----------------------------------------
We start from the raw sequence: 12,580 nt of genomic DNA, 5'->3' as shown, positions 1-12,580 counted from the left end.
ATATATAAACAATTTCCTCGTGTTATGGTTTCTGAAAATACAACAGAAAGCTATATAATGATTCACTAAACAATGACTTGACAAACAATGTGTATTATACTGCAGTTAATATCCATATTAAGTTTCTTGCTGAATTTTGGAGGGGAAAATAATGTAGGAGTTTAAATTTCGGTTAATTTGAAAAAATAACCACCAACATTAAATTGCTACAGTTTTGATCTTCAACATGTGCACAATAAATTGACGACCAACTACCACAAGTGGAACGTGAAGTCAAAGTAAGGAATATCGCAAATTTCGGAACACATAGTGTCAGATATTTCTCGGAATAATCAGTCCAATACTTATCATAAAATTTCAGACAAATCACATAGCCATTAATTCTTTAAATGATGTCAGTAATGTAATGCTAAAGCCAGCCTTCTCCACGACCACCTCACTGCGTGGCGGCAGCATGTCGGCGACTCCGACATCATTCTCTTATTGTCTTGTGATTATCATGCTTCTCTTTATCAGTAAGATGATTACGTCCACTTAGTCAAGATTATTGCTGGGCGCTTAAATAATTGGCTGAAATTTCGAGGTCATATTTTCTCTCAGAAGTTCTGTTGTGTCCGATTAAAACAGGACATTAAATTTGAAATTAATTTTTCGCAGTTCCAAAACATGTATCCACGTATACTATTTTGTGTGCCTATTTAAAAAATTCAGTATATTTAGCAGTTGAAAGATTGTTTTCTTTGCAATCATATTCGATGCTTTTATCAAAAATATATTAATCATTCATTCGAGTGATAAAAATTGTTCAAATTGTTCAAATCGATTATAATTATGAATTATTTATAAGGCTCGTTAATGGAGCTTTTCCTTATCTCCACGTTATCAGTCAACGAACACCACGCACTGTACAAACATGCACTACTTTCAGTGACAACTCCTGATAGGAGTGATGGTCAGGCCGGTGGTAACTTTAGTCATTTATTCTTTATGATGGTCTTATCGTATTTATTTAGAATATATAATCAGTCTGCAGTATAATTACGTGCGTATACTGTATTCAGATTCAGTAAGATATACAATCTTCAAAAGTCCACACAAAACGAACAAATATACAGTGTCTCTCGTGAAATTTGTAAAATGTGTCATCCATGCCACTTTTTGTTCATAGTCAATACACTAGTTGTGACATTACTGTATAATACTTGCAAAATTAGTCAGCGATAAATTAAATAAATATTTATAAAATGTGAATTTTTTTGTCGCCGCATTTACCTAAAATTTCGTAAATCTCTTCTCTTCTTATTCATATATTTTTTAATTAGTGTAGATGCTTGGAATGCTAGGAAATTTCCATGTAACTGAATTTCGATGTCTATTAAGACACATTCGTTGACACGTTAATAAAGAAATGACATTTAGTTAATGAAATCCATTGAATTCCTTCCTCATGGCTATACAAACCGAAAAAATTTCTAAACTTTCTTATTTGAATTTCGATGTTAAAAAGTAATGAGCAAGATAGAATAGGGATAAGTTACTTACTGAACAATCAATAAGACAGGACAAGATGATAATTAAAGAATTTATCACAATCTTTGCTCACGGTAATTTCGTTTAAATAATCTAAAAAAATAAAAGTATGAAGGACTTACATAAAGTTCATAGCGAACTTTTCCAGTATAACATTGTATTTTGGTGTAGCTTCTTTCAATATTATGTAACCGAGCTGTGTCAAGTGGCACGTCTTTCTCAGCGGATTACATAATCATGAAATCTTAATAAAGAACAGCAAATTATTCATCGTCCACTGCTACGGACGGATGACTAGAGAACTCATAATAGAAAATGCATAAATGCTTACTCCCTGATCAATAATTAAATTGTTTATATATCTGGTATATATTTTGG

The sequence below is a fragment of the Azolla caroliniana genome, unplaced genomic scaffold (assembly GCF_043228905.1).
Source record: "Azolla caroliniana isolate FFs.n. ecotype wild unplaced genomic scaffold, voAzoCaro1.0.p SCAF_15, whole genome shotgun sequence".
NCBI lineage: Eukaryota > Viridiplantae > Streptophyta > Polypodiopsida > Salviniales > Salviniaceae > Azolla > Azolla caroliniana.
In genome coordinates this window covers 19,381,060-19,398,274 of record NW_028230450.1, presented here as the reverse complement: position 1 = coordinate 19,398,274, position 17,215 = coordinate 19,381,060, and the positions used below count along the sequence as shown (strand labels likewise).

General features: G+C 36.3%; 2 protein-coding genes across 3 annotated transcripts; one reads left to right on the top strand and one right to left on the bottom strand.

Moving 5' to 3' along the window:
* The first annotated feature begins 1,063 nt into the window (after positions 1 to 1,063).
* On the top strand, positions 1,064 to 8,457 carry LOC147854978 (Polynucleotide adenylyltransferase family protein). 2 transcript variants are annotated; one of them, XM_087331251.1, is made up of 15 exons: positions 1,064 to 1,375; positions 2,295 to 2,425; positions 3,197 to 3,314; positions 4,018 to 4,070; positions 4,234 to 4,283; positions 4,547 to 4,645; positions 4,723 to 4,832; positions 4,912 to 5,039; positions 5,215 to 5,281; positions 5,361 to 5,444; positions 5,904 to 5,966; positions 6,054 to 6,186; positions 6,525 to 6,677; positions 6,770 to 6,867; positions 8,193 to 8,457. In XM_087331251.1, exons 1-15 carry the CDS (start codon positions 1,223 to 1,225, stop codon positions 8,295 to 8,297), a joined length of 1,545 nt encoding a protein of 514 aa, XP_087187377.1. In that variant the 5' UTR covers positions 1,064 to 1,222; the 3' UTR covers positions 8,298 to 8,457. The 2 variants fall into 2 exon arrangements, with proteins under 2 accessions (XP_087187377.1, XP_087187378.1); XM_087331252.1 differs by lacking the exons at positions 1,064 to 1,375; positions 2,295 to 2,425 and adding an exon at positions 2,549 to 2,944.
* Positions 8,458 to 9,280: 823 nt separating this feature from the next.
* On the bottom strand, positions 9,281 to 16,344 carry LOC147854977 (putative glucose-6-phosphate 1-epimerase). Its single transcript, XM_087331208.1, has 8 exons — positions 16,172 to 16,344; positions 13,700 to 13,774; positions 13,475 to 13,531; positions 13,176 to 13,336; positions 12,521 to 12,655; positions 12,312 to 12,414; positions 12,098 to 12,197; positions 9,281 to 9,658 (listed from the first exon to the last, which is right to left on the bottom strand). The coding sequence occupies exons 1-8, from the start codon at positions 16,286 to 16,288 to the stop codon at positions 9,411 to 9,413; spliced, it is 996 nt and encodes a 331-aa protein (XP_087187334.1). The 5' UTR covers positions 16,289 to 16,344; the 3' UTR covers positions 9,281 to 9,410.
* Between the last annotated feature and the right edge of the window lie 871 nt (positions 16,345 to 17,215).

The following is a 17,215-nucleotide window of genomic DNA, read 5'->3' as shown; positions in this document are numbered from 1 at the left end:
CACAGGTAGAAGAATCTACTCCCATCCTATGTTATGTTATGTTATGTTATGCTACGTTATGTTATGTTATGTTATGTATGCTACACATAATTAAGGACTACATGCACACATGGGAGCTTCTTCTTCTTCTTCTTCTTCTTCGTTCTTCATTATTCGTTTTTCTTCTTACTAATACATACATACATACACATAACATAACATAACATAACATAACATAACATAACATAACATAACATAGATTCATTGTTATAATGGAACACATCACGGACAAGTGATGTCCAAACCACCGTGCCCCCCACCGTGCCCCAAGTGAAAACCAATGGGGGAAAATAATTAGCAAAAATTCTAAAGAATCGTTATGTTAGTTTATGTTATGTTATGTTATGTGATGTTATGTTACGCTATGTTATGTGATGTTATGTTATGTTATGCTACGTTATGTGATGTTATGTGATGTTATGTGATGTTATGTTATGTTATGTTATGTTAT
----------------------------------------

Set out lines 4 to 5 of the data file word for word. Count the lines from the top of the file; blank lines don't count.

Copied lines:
Source record: "Azolla caroliniana isolate FFs.n. ecotype wild unplaced genomic scaffold, voAzoCaro1.0.p SCAF_15, whole genome shotgun sequence".
NCBI lineage: Eukaryota > Viridiplantae > Streptophyta > Polypodiopsida > Salviniales > Salviniaceae > Azolla > Azolla caroliniana.